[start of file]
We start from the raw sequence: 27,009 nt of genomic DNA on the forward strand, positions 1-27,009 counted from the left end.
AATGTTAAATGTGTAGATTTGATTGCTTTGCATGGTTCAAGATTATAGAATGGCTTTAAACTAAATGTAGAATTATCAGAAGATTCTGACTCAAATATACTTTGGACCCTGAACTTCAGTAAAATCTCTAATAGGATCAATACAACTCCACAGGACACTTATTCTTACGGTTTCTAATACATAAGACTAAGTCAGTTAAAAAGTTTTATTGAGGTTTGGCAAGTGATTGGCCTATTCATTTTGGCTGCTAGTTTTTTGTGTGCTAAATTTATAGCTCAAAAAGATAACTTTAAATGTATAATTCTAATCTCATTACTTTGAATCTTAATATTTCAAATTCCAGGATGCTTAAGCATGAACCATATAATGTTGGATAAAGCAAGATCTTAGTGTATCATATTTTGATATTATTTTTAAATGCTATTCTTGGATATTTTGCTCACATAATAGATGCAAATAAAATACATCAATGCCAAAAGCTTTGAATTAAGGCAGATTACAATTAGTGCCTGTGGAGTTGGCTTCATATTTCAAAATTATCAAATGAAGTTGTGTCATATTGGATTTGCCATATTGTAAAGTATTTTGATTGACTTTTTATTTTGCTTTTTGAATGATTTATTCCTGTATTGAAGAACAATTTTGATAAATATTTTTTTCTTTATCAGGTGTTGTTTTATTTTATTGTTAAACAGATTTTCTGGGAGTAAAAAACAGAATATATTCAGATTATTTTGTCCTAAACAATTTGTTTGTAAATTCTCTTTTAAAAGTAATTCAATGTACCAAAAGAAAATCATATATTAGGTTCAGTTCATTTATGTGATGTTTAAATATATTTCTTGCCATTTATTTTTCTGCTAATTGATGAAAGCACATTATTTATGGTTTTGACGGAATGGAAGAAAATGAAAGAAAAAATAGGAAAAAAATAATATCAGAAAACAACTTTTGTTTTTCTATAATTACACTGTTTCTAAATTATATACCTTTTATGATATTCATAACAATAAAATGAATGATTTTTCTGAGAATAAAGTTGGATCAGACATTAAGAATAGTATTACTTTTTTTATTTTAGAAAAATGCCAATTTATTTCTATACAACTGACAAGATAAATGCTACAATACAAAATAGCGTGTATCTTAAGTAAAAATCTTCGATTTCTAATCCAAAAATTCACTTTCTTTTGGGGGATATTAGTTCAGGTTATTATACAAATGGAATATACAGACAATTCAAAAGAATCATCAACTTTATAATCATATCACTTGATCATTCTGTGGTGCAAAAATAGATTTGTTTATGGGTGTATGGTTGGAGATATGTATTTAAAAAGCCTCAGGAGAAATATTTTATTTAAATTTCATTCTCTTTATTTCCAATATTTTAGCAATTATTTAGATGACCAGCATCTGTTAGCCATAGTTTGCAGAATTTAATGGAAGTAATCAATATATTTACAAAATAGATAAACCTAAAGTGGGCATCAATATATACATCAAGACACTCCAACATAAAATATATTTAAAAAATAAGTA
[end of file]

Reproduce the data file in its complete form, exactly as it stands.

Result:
We start from the raw sequence: 27,009 nt of genomic DNA on the forward strand, positions 1-27,009 counted from the left end.
AATGTTAAATGTGTAGATTTGATTGCTTTGCATGGTTCAAGATTATAGAATGGCTTTAAACTAAATGTAGAATTATCAGAAGATTCTGACTCAAATATACTTTGGACCCTGAACTTCAGTAAAATCTCTAATAGGATCAATACAACTCCACAGGACACTTATTCTTACGGTTTCTAATACATAAGACTAAGTCAGTTAAAAAGTTTTATTGAGGTTTGGCAAGTGATTGGCCTATTCATTTTGGCTGCTAGTTTTTTGTGTGCTAAATTTATAGCTCAAAAAGATAACTTTAAATGTATAATTCTAATCTCATTACTTTGAATCTTAATATTTCAAATTCCAGGATGCTTAAGCATGAACCATATAATGTTGGATAAAGCAAGATCTTAGTGTATCATATTTTGATATTATTTTTAAATGCTATTCTTGGATATTTTGCTCACATAATAGATGCAAATAAAATACATCAATGCCAAAAGCTTTGAATTAAGGCAGATTACAATTAGTGCCTGTGGAGTTGGCTTCATATTTCAAAATTATCAAATGAAGTTGTGTCATATTGGATTTGCCATATTGTAAAGTATTTTGATTGACTTTTTATTTTGCTTTTTGAATGATTTATTCCTGTATTGAAGAACAATTTTGATAAATATTTTTTTCTTTATCAGGTGTTGTTTTATTTTATTGTTAAACAGATTTTCTGGGAGTAAAAAACAGAATATATTCAGATTATTTTGTCCTAAACAATTTGTTTGTAAATTCTCTTTTAAAAGTAATTCAATGTACCAAAAGAAAATCATATATTAGGTTCAGTTCATTTATGTGATGTTTAAATATATTTCTTGCCATTTATTTTTCTGCTAATTGATGAAAGCACATTATTTATGGTTTTGACGGAATGGAAGAAAATGAAAGAAAAAATAGGAAAAAAATAATATCAGAAAACAACTTTTGTTTTTCTATAATTACACTGTTTCTAAATTATATACCTTTTATGATATTCATAACAATAAAATGAATGATTTTTCTGAGAATAAAGTTGGATCAGACATTAAGAATAGTATTACTTTTTTTATTTTAGAAAAATGCCAATTTATTTCTATACAACTGACAAGATAAATGCTACAATACAAAATAGCGTGTATCTTAAGTAAAAATCTTCGATTTCTAATCCAAAAATTCACTTTCTTTTGGGGGATATTAGTTCAGGTTATTATACAAATGGAATATACAGACAATTCAAAAGAATCATCAACTTTATAATCATATCACTTGATCATTCTGTGGTGCAAAAATAGATTTGTTTATGGGTGTATGGTTGGAGATATGTATTTAAAAAGCCTCAGGAGAAATATTTTATTTAAATTTCATTCTCTTTATTTCCAATATTTTAGCAATTATTTAGATGACCAGCATCTGTTAGCCATAGTTTGCAGAATTTAATGGAAGTAATCAATATATTTACAAAATAGATAAACCTAAAGTGGGCATCAATATATACATCAAGACACTCCAACATAAAATATATTTAAAAAATAAGTA